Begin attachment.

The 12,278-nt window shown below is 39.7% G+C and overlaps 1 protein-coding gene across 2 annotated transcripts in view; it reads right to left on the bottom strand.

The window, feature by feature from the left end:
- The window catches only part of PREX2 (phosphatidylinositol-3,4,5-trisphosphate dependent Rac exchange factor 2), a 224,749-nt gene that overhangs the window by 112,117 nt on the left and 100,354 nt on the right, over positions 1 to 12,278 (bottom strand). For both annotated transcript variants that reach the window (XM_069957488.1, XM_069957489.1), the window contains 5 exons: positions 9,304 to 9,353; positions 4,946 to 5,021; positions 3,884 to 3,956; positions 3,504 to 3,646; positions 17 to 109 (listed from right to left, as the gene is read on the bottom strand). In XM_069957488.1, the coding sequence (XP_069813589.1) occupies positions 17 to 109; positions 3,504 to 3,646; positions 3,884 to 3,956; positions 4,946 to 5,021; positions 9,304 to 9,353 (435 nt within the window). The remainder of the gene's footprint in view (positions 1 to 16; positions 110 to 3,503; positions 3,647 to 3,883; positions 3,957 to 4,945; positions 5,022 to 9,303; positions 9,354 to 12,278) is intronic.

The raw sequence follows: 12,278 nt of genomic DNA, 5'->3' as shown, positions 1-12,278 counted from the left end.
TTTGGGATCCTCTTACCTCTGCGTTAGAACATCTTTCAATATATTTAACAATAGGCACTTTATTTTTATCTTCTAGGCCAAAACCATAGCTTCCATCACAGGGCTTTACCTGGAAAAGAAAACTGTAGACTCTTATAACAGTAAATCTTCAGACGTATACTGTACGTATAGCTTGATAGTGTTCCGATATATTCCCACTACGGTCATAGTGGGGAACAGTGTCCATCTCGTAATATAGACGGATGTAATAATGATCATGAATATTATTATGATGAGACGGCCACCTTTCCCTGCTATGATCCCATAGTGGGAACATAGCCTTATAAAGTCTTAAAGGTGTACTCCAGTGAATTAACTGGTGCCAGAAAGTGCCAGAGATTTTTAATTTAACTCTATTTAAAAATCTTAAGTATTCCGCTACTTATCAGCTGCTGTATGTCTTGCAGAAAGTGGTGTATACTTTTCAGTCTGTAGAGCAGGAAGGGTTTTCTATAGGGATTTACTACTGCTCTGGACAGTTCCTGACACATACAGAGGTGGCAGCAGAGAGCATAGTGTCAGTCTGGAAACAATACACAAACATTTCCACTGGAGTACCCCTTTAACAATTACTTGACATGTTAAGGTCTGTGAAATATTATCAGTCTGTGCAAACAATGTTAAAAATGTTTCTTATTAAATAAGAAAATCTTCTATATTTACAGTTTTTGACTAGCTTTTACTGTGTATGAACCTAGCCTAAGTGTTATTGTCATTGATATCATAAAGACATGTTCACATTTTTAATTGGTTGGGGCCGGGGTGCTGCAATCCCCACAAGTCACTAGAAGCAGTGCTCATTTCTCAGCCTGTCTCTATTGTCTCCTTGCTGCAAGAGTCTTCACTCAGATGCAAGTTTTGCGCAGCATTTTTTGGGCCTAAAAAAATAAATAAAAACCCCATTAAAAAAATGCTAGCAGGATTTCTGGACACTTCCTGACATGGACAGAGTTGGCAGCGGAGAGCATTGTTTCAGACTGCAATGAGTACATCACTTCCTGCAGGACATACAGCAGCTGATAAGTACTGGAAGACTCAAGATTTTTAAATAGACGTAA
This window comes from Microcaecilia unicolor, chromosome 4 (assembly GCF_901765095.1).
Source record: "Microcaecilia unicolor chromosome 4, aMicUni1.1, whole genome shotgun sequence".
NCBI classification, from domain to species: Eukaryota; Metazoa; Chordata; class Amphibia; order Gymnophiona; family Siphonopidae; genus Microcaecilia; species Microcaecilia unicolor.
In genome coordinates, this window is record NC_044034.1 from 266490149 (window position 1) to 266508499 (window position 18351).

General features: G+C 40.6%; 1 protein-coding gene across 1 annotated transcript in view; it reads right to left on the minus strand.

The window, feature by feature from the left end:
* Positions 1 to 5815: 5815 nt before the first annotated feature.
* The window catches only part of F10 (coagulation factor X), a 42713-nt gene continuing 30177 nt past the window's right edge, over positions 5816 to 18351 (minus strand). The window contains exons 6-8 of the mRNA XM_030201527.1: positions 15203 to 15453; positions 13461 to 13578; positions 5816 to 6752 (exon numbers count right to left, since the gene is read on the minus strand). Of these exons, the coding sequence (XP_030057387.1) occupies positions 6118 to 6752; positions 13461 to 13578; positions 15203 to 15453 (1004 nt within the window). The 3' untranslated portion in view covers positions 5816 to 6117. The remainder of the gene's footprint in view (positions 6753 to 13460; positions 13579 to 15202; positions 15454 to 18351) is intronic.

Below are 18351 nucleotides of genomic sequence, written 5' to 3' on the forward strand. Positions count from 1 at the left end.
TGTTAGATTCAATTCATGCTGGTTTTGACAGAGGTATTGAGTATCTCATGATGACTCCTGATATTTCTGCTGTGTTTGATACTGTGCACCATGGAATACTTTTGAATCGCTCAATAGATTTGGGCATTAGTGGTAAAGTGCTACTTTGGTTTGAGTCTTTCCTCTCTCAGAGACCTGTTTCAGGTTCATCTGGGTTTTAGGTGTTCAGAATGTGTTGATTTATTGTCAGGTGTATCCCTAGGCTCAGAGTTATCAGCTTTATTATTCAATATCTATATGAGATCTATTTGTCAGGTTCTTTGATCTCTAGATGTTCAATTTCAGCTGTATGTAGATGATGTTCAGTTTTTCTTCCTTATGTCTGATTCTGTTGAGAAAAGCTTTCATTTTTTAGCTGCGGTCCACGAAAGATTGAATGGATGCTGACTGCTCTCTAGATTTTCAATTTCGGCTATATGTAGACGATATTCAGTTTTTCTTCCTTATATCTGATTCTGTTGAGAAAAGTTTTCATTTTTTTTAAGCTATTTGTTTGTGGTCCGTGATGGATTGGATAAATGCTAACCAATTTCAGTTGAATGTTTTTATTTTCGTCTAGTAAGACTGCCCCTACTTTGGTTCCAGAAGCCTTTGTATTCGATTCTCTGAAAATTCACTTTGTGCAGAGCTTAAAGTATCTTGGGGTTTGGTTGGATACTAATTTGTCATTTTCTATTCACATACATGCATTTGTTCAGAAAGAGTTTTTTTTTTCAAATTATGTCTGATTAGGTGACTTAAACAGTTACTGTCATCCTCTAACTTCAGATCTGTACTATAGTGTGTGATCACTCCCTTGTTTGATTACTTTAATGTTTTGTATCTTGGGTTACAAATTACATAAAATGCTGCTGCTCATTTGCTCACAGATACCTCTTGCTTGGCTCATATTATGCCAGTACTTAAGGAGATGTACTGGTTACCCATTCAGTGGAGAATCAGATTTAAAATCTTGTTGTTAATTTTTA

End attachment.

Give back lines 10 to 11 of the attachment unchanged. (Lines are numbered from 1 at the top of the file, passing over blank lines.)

General features: G+C 40.6%; 1 protein-coding gene across 1 annotated transcript in view; it reads right to left on the minus strand.

The window, feature by feature from the left end: